So, I had a quick google, couldn't find anyone who stocked the larger capacity batteries. So, next logical step, e-mail Asus. Three days later, with no reply, I call Asus. Get told to e-mail them again and they'll send me back a quote. Quote? For a battery? Surely it's got a price, and that's that? Anyway, I e-mail them. Again no reply. Call them again this morning, and they say "There's a lead time of a month or so. Try Some of the distributors, they might have some in stock." Spend the morning calling every distributor on their approved dealers list. The only people who have a battery in stock are Micro Anvika, but when I finally get through to the branch in question, they say: "Sorry, that's on hold for another customer." Me: "But it says in stock on your site, and your telesales guy says it's in stock." Them: "Yes, but we've only got one, and it's reserved." ARGH!
    The lesson of the story is: if Asus just sorted their lives out in terms of distribution and PR, they could rule the entire world. As it is, only geeks with a lot of patience are going to go for their kit. Which is a shame, because it's really, really nice kit.

  8. Yep, when I was dealing with them on a professional level it was just plain horrible how little clue they had about marketing and PR. It appears now their sole activity is to chuck some adverts in the specialist press. They could actually have been remotely helpful when I was trying to cover their shit for free before...
    Oh and don't forget Asus support is non existant. Remember that router that was the best thing ever until a show stopping problem appeared which they just wouldn't fix or even address with a simple email reply? (And that from the editor the trade magazine, imagine how much they'd give a fuck about an end-user).
    Most of those big tiger economy tech firms are the same really. They just seem to turn up on these shores and hire people from the local job centre.

  9. And you still recommend their hardware?

  10. Actually, even more amusing, my M5N owning colleague (I can't actually call him a friend because I'm a cunt and everyone hates me) emailed Asus Asis-Pacific with a querey regarding network setup under XP SP2. They spun him a yarn which culminated with a suggestion that he reinstall his OS :)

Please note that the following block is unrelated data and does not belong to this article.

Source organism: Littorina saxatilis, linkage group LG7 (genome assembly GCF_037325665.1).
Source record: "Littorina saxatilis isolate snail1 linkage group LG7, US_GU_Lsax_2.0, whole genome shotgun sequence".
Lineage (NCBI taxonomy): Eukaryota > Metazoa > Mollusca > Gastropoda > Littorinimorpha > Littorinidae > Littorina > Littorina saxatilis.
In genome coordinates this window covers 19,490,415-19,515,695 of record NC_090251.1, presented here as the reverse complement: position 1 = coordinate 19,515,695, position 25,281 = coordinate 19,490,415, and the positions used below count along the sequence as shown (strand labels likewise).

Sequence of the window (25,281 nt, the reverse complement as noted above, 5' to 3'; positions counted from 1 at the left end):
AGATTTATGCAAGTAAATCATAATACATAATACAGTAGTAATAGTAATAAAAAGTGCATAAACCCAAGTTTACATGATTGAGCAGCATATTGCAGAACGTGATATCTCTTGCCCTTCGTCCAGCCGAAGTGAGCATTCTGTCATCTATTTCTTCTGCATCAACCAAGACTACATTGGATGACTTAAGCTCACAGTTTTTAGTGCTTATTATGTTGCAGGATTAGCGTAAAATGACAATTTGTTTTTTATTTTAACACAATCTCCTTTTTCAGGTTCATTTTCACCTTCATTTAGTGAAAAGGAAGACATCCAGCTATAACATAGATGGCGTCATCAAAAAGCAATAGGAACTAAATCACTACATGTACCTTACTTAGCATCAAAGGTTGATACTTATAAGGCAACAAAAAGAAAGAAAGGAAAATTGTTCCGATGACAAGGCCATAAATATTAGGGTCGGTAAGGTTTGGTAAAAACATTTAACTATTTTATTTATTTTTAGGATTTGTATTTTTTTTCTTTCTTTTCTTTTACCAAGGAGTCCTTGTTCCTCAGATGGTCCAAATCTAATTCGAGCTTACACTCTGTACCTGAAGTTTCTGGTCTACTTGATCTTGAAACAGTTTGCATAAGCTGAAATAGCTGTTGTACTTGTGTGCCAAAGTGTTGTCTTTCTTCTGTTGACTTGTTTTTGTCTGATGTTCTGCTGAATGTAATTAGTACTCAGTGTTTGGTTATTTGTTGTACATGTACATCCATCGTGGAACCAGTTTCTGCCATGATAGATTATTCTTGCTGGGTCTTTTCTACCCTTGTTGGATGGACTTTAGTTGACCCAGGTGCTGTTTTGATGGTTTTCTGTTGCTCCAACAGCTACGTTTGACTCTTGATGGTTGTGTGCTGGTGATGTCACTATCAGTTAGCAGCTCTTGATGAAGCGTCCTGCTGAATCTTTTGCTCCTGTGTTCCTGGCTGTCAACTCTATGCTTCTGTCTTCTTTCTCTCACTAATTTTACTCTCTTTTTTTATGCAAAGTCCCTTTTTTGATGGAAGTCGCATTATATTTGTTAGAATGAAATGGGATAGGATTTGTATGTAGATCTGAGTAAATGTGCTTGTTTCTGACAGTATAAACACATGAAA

Today he got a number of BSODs with his Intel 2000 BG card trying to do... stuff.
    Being a dull and uninteresting smug cunt Mac owner is hard work :)

  11. Always be hard work :P

  12. I recommend bits of Asus kit but I'm pretty warey after the router. The M5600 I had a very good look at and knew it was the mutt's nuts. Our lads are likely to not place much of a burden on support. Asus mobos are still among the best around although there's little in it between them and MSI these days.

  13. Your lads aren't likely to place a burden on support?
    I bought an Epox mobo. It came with a free magnetic screwdriver. I rang them up first to ask how it worked.

  14. I've been looking at getting an ultraportable for the last week or so and the Asus M5600 series is top of the list at the moment.Larger battery -> These guys say they have them. The website lists a six cell but over the phone they told me they also have the 9 cell. Got to stop looking at the powerbook if I'm ever to make a purchase decision. Damn those apple boys and the evil genius of their OS.

  15. Woops, forgot I had a couple of questions about the Asus
    (1) How many memory slots does it have, they don't list the max ram on any site I've seen. I'm experimenting with the AspectJ plugin in eclipse and it's a pig for memory.
    (2) Only one site lists the amount of memory that can be alocated to the graphics card and that put's it at 8Meg, is that true ?
    (3) The Asus site recons that it can take upto 2ghz dothan, but I can't find any UK retailers with that configuration have you seen any ?

  16. Looks nice enuff but I tells yer, when this TR1MP dies, I'm gonna get me a TR(X)MP. It's the nuts.

  17. Regarding the 9cell battery, Micro Anvika stock them, but they're only arriving in dribs and drabs. Best bet is to keep checking their site for when they have stock.
    Memory slots: not a clue. I'd check the manual, but I didn't bring it with me to uni. I'll try and remember to have a look next time I go home.
    Graphics card memory: I'll check and let you know. Although to be honest, if you want shit hot graphics, this isn't for you. It's for working and browsing on the move. Although I imagine it'd handle TA quite nicely as well...
    I haven't been looking for a while obviously, but the best spec I've seen for it was a 1.6GHz. Tried calling Asus and getting the model number for the 2GHz model?

  18. Update: hit the first snag. Wanted to expand the RAM, so ordered a 512MB SODIMM from Crucial. So far so good. Get around to trying to fit it, and the memory slot is, err, too small. Confusing, thinks I. A quick look at the spec reveals that the thing has 1 x uSO-DIMM slot. A quick Google for uSO-DIMM reveals that it's a memory interface used exclusively for the Asus S5 and M5 series. *sigh*